My children were so enamored with the first book in the Ling and Ting series, and read it so many times, that I went ahead and purchased the rest of the books. There isn’t really a clear indicator of order in this series, and I don’t think that the order really matters to most readers, but I like to know.
So extrapolating from the publication date the series is:
Again, you could easily read these out of order though, as there is no numbering to the series. Some books do make reference to others, but there definitely isn’t a strict chronology to this particular series, which is great for young readers who tend to pick things up randomly, or teachers who would like to break students up into groups that read different-but-similar materials.
“We could have plenty of fun then, except that now we have two grown-ups telling us no instead of only one.” page 7
A Wave in Her Pocket: Stories From Trinidad by Lynn Joseph, illustrated by Brian Pinkney. Clarion, Houghton Mifflin, New York, 1991. MG stories, 52 pages. Not leveled.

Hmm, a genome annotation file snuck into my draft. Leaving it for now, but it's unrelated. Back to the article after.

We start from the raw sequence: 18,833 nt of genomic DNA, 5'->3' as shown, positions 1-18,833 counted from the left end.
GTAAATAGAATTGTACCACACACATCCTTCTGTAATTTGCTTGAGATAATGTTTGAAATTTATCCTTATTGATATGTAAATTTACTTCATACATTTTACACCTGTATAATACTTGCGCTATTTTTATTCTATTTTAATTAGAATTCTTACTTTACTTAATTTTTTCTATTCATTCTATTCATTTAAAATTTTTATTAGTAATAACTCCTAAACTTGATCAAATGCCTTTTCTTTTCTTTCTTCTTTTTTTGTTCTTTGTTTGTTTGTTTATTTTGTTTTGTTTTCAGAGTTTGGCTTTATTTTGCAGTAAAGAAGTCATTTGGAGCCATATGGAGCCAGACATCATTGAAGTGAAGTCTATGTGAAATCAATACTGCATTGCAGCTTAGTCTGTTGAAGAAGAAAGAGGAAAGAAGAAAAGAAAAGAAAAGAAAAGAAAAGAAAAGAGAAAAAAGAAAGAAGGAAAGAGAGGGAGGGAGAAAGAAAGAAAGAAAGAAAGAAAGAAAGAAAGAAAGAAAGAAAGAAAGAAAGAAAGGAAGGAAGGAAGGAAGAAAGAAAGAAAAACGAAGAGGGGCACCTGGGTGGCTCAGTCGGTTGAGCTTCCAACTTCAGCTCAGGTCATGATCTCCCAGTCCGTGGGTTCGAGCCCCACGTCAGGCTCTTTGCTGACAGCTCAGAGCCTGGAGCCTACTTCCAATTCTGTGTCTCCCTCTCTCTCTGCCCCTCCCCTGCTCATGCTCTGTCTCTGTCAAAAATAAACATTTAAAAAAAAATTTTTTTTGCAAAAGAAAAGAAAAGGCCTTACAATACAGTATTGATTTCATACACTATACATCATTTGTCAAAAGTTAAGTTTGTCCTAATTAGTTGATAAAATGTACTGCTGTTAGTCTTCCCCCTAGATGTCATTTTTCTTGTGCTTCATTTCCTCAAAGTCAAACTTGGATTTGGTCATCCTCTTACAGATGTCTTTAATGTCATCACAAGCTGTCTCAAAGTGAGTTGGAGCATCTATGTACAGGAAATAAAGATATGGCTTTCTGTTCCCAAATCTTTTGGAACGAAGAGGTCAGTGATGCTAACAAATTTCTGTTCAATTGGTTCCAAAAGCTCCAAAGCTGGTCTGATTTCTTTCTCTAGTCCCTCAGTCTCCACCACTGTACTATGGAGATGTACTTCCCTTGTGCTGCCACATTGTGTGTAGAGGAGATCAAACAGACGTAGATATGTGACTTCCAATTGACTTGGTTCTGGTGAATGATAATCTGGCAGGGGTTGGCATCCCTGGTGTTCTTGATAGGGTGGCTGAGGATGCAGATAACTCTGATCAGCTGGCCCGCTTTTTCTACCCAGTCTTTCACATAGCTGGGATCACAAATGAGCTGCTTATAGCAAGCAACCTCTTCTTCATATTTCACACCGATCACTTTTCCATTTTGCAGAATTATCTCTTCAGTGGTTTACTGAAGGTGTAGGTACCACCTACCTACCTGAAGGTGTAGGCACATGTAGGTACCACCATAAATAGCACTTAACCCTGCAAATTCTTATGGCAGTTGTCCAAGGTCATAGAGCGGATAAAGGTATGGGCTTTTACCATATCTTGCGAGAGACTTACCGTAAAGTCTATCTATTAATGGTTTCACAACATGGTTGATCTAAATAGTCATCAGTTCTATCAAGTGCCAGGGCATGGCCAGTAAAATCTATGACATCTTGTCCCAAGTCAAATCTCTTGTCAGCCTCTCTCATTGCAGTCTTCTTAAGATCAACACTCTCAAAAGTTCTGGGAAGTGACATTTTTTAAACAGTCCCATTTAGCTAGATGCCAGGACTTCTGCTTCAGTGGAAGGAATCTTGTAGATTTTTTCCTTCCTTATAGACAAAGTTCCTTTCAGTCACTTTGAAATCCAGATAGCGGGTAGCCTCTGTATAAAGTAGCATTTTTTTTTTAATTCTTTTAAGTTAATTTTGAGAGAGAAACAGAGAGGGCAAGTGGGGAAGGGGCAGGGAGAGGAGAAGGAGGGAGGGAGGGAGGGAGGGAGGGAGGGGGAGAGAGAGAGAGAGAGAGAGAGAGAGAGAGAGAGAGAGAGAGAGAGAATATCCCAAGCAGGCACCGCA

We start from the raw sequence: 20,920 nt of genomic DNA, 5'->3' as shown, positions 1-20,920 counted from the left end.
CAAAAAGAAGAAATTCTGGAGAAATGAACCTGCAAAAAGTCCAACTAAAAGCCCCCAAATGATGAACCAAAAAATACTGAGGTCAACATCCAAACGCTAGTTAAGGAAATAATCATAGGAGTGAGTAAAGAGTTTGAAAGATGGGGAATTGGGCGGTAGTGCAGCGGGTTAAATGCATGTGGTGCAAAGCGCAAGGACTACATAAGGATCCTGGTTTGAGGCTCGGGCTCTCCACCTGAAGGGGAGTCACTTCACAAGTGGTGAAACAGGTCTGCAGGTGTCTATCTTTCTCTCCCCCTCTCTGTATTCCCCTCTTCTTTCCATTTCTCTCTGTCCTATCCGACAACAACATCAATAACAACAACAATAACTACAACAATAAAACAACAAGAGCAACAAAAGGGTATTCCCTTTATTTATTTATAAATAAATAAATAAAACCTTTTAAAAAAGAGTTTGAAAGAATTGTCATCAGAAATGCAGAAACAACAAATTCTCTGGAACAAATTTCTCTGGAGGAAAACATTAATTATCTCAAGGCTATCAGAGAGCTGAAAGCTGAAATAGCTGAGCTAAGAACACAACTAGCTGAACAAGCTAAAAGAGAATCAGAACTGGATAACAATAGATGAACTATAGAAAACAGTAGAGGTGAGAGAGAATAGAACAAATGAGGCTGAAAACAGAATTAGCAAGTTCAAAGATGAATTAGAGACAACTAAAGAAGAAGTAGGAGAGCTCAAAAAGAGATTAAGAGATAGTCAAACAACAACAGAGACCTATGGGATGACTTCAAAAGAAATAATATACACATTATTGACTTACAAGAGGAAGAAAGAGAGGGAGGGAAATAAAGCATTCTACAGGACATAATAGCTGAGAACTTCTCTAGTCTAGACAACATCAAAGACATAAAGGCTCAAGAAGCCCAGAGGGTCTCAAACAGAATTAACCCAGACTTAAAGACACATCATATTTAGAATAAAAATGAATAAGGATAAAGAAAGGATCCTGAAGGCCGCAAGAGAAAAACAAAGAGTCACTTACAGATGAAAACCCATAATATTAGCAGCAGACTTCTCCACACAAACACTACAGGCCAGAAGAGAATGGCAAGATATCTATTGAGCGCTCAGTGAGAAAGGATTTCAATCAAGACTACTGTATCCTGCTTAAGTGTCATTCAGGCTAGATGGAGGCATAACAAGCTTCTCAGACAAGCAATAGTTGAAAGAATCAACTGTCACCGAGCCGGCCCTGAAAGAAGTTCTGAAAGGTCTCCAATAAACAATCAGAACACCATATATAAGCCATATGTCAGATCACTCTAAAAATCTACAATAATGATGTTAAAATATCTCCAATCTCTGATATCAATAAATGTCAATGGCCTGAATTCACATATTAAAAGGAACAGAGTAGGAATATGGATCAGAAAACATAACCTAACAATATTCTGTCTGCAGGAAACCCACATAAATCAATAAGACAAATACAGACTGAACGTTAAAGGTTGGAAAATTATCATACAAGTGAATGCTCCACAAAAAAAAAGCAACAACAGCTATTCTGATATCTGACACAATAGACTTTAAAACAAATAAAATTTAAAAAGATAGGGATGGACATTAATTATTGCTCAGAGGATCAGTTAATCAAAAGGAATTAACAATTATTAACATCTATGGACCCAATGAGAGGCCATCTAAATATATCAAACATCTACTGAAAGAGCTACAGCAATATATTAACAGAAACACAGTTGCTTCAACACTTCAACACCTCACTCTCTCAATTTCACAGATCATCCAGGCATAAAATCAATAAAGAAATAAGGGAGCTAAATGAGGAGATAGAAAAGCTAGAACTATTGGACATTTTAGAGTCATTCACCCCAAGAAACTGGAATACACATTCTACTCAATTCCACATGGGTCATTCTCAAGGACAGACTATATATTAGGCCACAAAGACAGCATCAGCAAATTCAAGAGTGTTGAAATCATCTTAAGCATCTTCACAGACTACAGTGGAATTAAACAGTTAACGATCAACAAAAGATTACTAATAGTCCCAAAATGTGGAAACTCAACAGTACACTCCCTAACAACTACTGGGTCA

A collection of Trinidadan stories tied together by the narrator Amber, and her incredible Tantie who tells these tales to her and her cousins.
First I must make a note on the classification, because these books are the sort that would wake me in the middle of the night back when I did cataloging for school libraries. Joseph is retelling 6 different Trinidadan stories, but she uses the conceit of a first-person narrator, and formats them similarly to short stories. This method is very effective, but much like Kadir Nelson’s famous Heart and Soul, raises the question on where they should be shelved.
In fact, I am not the first librarian to feel conflicted by this dilemma, as the copyright page has the Library of Congress suggesting PZ for juvenile fiction, and a Dewey Decimal Classification of 398.2 under folklore. One can make a reasonable case for this book either way, so if you happen to be a librarian Googling, shelve this wherever you think it’s likely to circulate best, and don’t hesitate to recatalog if needed!
Luckily, I no longer have to worry about how to catalog these types of books and can shelve items wherever I please in my home library. This book contains fantasy, horror, and historical fiction within a realistic fiction framework, although most likely to appeal to students who like speculative fiction or mythology with some creepiness.